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Clarkfield, Minn., woman agrees to civil commitment

MONTEVIDEO — The woman who authorities say is the mother of two newborns whose remains were found last fall in South Dakota has voluntarily agreed to commitment for treatment of mental illness.

Kelly Jean Anderson-Person, 34, of Clarkfield, formerly of Hendricks, voluntarily agreed to a civil commitment for mental illness during a closed hearing Friday afternoon in District Court in Montevideo, her attorney said following the hearing.

Anderson-Person could be held for up to six months based on an order issued by District Judge Thomas Van Hon, according to attorney Theresa Patock of Willmar, who represents her. It also leaves open the possibility for an additional six months of commitment, according to information from Patock and from Amanda Sieling and Stacy Vinberg, assistant Yellow Medicine County attorneys.

Yellow Medicine County petitioned for civil commitment after Anderson-Person pulled a handgun and pointed it at her head while being questioned Aug. 13 regarding the two infants' remains found in Deuel County in South Dakota. South Dakota authorities have ruled the case a homicide, according to a search warrant affidavit filed in Yellow Medicine County.

Anderson-Person has been questioned at least twice in the homicide investigation, the affidavit states. The petition for commitment states that Anderson-Person told South Dakota investigators during the interview on Aug. 13 at her Clarkfield home that she gave birth to the two infants whose remains were recovered on a family member's property near Astoria, S.D. The documents say she also acknowledged during that interview being pregnant in 2009 and 2011.

Toward the end of the Aug. 13 interview, Anderson-Person pulled a handgun from under a couch cushion and pointed it at her head while holding her 9-month-old child, the petition for commitment states. The investigators wrestled the gun from her and it discharged into the ceiling. Anderson-Person had been held since that day at Rice Memorial Hospital in Willmar.

She was transported to a facility in Annandale following the hearing Friday afternoon.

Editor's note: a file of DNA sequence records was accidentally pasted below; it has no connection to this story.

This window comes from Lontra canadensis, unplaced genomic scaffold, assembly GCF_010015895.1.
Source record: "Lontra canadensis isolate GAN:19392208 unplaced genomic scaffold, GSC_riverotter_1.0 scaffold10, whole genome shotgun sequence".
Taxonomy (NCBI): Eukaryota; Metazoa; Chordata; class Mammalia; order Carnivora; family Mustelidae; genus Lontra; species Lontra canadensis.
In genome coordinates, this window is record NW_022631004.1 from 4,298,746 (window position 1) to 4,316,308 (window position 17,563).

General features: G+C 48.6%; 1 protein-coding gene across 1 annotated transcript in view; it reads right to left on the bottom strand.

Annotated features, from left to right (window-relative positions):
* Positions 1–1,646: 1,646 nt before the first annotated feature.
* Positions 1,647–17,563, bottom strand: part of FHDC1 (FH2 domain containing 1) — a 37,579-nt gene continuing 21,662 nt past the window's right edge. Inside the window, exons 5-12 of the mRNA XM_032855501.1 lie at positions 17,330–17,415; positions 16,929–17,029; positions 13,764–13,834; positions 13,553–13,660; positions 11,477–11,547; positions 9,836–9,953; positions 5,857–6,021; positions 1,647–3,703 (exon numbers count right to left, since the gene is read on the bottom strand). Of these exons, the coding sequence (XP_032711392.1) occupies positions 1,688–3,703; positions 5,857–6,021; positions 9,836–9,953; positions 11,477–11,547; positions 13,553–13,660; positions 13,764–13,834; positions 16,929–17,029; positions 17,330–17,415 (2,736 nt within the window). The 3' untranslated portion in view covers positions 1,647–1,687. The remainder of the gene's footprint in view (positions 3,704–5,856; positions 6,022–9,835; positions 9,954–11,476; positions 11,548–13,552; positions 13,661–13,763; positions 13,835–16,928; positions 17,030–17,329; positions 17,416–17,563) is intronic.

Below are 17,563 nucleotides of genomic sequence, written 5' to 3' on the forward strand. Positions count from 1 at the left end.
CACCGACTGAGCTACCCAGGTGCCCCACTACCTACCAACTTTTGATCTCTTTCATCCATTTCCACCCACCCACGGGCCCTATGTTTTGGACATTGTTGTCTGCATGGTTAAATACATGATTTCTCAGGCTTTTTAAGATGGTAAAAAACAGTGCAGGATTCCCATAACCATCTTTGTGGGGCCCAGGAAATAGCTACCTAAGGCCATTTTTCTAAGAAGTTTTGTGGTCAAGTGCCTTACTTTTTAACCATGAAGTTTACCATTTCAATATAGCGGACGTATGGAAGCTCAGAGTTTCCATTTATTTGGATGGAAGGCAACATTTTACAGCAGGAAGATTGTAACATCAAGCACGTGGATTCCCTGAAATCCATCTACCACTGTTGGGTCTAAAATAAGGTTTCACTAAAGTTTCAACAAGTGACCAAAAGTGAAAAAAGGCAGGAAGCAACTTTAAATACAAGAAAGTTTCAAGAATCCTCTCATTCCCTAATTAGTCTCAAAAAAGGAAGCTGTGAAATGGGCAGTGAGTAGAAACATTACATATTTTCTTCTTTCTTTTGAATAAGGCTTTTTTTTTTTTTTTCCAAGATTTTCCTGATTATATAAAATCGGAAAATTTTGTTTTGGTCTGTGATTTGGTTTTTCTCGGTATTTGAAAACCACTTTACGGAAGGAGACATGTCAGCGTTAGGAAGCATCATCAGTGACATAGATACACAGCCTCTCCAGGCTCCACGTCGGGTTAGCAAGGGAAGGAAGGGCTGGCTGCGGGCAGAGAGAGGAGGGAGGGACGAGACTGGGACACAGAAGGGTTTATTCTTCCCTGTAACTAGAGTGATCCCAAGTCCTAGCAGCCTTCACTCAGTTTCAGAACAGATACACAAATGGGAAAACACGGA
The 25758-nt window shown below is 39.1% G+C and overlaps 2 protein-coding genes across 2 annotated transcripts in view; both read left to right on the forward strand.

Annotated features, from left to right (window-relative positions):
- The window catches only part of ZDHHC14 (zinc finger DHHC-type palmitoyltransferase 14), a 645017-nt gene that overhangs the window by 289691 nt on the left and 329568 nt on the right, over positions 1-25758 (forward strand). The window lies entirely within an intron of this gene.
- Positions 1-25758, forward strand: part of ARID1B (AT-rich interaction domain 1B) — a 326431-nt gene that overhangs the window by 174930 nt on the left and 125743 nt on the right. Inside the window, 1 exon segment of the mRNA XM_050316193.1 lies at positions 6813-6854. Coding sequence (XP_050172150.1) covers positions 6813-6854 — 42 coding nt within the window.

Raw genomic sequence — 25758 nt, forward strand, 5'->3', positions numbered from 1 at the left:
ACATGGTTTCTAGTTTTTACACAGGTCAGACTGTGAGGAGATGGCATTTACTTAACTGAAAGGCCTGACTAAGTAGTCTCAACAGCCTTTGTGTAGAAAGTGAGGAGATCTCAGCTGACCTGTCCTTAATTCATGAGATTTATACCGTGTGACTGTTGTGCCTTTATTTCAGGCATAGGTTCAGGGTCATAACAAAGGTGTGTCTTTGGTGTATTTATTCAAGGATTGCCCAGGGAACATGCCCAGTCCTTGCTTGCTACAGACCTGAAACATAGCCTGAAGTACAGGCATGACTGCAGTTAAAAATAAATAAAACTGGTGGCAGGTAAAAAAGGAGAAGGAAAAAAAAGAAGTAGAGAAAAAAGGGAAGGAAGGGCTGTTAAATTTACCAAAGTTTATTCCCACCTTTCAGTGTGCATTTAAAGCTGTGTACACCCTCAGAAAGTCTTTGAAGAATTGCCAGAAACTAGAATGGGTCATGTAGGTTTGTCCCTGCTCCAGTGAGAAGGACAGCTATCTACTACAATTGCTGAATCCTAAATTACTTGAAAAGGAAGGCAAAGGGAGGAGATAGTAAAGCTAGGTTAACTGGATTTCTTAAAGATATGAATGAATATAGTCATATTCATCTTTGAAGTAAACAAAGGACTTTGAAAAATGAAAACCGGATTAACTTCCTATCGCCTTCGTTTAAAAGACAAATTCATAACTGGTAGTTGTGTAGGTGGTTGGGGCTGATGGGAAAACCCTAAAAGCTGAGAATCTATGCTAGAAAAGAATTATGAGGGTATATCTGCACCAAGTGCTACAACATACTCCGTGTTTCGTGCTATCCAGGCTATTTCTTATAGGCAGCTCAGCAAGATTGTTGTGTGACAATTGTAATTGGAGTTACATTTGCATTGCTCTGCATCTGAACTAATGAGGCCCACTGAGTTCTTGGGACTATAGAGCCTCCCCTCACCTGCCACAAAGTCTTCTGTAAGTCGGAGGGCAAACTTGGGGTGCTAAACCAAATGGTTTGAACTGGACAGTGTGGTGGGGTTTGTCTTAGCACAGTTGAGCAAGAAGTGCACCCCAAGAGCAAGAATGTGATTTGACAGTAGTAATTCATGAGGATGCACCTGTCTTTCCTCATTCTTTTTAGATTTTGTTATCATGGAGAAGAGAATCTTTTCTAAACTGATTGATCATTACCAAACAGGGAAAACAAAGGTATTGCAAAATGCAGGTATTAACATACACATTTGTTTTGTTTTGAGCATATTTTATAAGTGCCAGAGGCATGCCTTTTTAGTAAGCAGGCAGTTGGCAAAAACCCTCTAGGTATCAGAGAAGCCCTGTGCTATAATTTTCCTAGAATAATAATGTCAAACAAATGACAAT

The hearing was closed to the public, and the judge's order won't be available until Tuesday when court administration offices are open again. A report to be filed from the hearing will not be released to the public by order of the judge, according to court personnel.

Commitment hearings are described in state statute as public, but judges have wide latitude to exclude anyone from attending.

The closed proceedings on Friday also included a hearing on custody of the 9-month-child Anderson-Person was holding at the time of the gun incident. The court placed the child in the father's custody, according to Patock.

The hearings dealt only with the civil commitment and child custody issues, and no further information was provided on the criminal investigation into the deaths of the two children.

Chippewa County sheriff's officers on Friday escorted Anderson-Person to the second floor of the courthouse, where she met with her attorney prior to the hearing. Dressed in black capri pants and a teal blouse, she appeared composed but later emerged from the courtroom fighting tears.

Yellow Medicine County authorities, in conjunction with the Minnesota Bureau of Criminal Apprehension, are investigating the alleged gun incident in Clarkfield, but no criminal charges have been filed.

The South Dakota Division of Criminal Investigation is leading the homicide investigation following the discovery of the remains. The Minnesota Bureau of Criminal Apprehension is also involved in the homicide investigation. No charges have been filed.

DNA swabs were collected from Anderson-Person on Aug. 13 in order to establish her as the mother of the newborns, and items seized from her home included camera, computer and cellphone equipment, the search warrant inventory filed in Yellow Medicine County states.

The warrant detailed a search for photos of her appearing pregnant and a search for literature, notes or computer searches related to pregnancy, self-delivery, home delivery, abortion, concealing pregnancy and disposing of human remains.

Tom Cherveny

Tom Cherveny is a regional and outdoor reporter with the West Central Tribune in Willmar, MN.

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